This task requires learners to explain and help others, asking and answering questions.
In a snooker game the brown ball was on the lip of the pocket but it could not be hit directly as the black ball was in the way. How could it be potted by playing the white ball off a cushion?
A 1 metre cube has one face on the ground and one face against a wall. A 4 metre ladder leans against the wall and just touches the cube. How high is the top of the ladder above the ground?
Some treasure has been hidden in a three-dimensional grid! Can you work out a strategy to find it as efficiently as possible?
Here is a chance to create some attractive images by rotating shapes through multiples of 90 degrees, or 30 degrees, or 72 degrees or...
Charlie and Alison have been drawing patterns on coordinate grids. Can you picture where the patterns lead?
A tilted square is a square with no horizontal sides. Can you devise a general instruction for the construction of a square when you are given just one of its sides?
Can you describe this route to infinity? Where will the arrows take you next?
Scientist Bryan Rickett has a vision of the future - and it is one in which self-parking cars prowl the tarmac plains, hunting down suitable parking spots and manoeuvring elegantly into them.
This article looks at the importance in mathematics of representing places and spaces mathematics. Many famous mathematicians have spent time working on problems that involve moving and mapping. . . .
Find the area of the shaded region created by the two overlapping triangles in terms of a and b?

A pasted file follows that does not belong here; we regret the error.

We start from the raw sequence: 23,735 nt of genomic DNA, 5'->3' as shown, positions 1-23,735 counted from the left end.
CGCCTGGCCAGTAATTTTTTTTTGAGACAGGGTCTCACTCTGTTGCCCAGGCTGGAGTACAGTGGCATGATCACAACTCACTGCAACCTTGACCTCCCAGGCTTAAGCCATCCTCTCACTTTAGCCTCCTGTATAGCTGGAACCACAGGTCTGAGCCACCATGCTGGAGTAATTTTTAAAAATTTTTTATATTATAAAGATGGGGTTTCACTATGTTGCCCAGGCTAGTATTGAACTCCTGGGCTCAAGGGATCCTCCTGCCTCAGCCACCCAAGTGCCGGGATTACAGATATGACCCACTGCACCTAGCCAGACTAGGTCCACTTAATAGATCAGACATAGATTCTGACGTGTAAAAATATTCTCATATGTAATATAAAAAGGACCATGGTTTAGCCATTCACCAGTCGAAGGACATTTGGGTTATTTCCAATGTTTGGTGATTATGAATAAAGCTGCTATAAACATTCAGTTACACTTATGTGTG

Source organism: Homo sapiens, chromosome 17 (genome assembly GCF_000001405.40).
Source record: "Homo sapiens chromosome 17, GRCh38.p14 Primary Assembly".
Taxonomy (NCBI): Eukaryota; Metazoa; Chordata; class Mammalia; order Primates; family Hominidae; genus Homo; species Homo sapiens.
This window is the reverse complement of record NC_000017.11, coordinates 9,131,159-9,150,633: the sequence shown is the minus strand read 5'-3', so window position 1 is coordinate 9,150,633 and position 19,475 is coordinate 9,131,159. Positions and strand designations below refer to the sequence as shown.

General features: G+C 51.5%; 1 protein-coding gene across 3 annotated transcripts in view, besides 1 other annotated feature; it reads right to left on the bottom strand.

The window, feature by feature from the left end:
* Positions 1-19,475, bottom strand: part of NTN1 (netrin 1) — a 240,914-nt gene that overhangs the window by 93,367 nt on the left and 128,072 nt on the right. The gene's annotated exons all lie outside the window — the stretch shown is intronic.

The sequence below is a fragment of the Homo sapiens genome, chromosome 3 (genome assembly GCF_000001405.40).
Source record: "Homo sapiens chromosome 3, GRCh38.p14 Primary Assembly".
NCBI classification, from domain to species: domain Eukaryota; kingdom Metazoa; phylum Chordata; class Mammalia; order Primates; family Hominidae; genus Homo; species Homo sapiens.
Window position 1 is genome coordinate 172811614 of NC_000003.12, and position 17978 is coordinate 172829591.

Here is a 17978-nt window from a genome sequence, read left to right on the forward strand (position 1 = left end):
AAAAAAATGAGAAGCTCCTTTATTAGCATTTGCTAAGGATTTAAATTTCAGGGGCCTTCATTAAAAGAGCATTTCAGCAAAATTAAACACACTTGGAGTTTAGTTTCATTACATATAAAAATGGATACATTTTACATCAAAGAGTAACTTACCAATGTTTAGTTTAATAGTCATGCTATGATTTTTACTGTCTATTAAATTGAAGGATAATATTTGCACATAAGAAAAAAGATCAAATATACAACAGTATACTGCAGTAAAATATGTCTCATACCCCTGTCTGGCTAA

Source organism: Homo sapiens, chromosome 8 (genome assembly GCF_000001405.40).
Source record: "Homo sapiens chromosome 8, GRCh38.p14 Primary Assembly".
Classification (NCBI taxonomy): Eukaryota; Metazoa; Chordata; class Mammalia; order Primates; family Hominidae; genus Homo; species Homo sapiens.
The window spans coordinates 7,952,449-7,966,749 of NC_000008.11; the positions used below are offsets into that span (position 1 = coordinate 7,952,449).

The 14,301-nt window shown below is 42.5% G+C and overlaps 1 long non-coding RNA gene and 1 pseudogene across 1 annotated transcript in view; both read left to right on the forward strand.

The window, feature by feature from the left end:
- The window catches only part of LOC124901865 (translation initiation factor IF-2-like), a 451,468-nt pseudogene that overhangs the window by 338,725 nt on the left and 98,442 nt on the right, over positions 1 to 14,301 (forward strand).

A square of area 3 square units cannot be drawn on a 2D grid so that each of its vertices have integer coordinates, but can it be drawn on a 3D grid? Investigate squares that can be drawn.
Can you find the squares hidden on these coordinate grids?
A 10x10x10 cube is made from 27 2x2 cubes with corridors between them. Find the shortest route from one corner to the opposite corner.
Can you find a reliable strategy for choosing coordinates that will locate the treasure in the minimum number of guesses?
Draw some isosceles triangles with an area of $9$cm$^2$ and a vertex at (20,20). If all the vertices must have whole number coordinates, how many is it possible to draw?
The opposite vertices of a square have coordinates (a,b) and (c,d). What are the coordinates of the other vertices?
Is there a relationship between the coordinates of the endpoints of a line and the number of grid squares it crosses?
On the graph there are 28 marked points. These points all mark the vertices (corners) of eight hidden squares. Can you find the eight hidden squares?
A and C are the opposite vertices of a square ABCD, and have coordinates (a,b) and (c,d), respectively. What are the coordinates of the vertices B and D? What is the area of the square?
The triangle OMN has vertices on the axes with whole number co-ordinates. How many points with whole number coordinates are there on the hypotenuse MN?